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I have a logistic model fitted with the following R function:

glmfit<-glm(formula, data, family=binomial)

A reasonable cutoff value in order to get a good data classification (or confusion matrix) with the fitted model is 0.2 instead of the mostly used 0.5.

And I want to use the cv.glm function with the fitted model:

cv.glm(data, glmfit, cost, K)

Since the response in the fitted model is a binary variable an appropriate cost function is (obtained from "Examples" section of ?cv.glm):

cost <- function(r, pi = 0) mean(abs(r-pi) > 0.5)

As I have a cutoff value of 0.2, can I apply this standard cost function or should I define a different one and how?

Thank you very much in advance.

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  • $\begingroup$ "A reasonable cutoff value in order to get a good data classification (or confusion matrix) with the fitted model is 0.2 instead of the mostly used 0.5." Just curious, but how do you know that 0.2 is a better cutoff than 0.5? $\endgroup$ – coip Dec 6 '17 at 23:17
  • $\begingroup$ I very much recommend our earlier thread Classification probability threshold. $\endgroup$ – Stephan Kolassa Sep 20 at 11:49
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OK, No answers to my post. But I think I got the answer. All credits go to @Feng Mai. He wrote a post here: What is the cost function in cv.glm in R's boot package? and thanks to it here is my answer to my question:

For a cutoff value of 0.2, I think that I could I apply the following cost function:

 mycost <- function(r, pi){
 weight1 = 1 #cost for getting 1 wrong
 weight0 = 1 #cost for getting 0 wrong
 c1 = (r==1)&(pi<0.2) #logical vector - true if actual 1 but predict 0
 c0 = (r==0)&(pi>0.2) #logical vecotr - true if actual 0 but predict 1
 return(mean(weight1*c1+weight0*c0))
 }

And then I would use the cv.glm function with the fitted model and mycost function:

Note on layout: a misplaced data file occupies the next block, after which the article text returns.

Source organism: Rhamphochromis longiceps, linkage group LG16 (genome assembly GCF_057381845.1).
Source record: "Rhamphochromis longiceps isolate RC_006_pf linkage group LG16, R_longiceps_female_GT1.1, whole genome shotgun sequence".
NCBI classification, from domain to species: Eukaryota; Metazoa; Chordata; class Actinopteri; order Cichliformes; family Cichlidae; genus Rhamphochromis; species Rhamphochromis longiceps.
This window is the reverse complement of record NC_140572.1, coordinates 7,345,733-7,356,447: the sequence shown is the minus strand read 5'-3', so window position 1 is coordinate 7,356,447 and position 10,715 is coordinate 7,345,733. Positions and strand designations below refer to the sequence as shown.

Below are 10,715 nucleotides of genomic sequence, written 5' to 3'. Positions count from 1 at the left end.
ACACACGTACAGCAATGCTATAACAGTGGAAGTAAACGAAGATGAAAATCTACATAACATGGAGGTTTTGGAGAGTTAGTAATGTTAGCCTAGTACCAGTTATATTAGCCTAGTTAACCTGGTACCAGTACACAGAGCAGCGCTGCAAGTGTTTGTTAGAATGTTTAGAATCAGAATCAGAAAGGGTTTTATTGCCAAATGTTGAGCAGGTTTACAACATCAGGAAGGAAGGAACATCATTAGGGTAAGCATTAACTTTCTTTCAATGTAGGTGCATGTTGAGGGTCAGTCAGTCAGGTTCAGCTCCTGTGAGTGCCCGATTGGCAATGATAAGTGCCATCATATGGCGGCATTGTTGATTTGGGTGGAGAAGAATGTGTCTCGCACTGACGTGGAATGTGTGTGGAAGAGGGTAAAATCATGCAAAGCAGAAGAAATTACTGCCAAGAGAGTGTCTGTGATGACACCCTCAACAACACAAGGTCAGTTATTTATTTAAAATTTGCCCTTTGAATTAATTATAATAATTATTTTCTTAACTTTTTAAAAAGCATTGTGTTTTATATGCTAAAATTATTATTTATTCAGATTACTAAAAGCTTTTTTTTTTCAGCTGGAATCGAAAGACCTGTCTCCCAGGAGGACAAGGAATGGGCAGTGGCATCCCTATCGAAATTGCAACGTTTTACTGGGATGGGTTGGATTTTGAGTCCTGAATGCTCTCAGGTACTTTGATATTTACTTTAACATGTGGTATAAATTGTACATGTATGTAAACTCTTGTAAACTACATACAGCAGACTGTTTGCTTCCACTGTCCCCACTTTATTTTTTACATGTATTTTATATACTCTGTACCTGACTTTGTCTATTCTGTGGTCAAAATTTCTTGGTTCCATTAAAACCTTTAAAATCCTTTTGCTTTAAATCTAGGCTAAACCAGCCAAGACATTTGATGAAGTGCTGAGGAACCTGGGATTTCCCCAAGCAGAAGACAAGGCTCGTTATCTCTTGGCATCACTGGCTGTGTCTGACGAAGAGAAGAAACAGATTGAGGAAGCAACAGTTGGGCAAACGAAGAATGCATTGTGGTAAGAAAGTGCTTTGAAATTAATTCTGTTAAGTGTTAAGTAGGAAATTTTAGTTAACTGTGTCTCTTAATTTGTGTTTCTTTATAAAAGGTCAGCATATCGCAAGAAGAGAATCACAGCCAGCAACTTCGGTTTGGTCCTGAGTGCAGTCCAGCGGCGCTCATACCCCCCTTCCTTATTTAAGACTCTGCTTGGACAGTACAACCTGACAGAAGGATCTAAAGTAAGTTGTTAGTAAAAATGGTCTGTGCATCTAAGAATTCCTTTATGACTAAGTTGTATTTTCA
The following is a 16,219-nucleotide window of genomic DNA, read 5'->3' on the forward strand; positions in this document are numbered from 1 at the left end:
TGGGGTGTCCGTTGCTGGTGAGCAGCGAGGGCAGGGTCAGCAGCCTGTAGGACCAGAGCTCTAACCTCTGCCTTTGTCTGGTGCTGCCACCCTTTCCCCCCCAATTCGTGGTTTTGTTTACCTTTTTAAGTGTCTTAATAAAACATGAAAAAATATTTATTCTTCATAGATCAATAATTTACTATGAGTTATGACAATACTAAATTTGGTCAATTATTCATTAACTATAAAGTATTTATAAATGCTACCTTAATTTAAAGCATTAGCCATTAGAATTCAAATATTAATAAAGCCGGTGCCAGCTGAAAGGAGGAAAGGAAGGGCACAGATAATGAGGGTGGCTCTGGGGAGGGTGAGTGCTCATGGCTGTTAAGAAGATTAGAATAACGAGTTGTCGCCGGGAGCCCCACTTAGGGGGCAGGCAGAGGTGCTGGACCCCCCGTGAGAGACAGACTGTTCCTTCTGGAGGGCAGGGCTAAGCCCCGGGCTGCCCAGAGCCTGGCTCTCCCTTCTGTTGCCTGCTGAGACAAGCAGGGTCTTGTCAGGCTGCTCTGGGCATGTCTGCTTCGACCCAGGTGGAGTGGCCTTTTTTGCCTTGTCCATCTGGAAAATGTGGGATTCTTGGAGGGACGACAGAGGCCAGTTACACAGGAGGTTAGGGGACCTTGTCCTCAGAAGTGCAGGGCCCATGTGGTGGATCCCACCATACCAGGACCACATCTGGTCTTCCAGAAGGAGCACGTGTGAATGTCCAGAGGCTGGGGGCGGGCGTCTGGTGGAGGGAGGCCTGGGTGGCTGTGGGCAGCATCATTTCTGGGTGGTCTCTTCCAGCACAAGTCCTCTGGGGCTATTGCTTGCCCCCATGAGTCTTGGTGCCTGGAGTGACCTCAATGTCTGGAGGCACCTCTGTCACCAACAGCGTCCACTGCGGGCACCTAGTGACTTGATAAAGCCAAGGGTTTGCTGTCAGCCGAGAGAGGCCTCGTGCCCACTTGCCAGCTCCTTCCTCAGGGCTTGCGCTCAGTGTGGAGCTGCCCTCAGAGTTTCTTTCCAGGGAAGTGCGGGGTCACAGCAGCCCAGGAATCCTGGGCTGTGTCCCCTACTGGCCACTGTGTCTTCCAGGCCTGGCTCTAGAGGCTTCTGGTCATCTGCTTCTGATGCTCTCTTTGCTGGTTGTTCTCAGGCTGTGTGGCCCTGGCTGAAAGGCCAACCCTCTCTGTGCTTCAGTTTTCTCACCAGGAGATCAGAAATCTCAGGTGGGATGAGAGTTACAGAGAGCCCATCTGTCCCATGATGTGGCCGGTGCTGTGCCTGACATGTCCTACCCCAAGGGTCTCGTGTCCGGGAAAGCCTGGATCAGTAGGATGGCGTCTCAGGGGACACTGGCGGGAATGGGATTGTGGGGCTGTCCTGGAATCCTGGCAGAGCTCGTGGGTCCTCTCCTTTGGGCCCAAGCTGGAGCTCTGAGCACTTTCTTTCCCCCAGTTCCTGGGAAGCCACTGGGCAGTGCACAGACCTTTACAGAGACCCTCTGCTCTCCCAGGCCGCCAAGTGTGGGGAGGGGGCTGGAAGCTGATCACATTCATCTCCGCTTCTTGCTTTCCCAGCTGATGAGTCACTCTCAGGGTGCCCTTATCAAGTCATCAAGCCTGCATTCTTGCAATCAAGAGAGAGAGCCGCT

cv.glm(data, glmfit, cost=mycost, K)

Hopefully this might work. Am I right?

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    $\begingroup$ I think that it is not proper to do this unless the cost function has been specified from subject matter experts. It is not a statistical quantity, and often varies with subjects. $\endgroup$ – Frank Harrell Jan 30 '14 at 13:19
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You can simply do:

cost <- function(r, pi = 0) mean(abs(r-pi) > 0.2)

The logic follows:

  1. If your cutoff is 0.2, then predict an outcome of 1 if pi is greater than 0.2.
  2. Therefore, the number of times you are wrong is given by summing the logical vector

    abs(r-pi) > 0.2
    

    We can arrive at this by looking at both cases where the prediction is wrong:

    if r = 0 and pi > 0.2
    if r = 1 and pi <= 0.2
    

    In both cases, abs(r - pi) > 0.2 will return the value TRUE, meaning that the prediction is wrong.

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  • $\begingroup$ The cutoff comes from the cost function, not vice versa. And the only way a cutoff exists is for the cost function to be identical across all units. $\endgroup$ – Frank Harrell Sep 20 at 11:43

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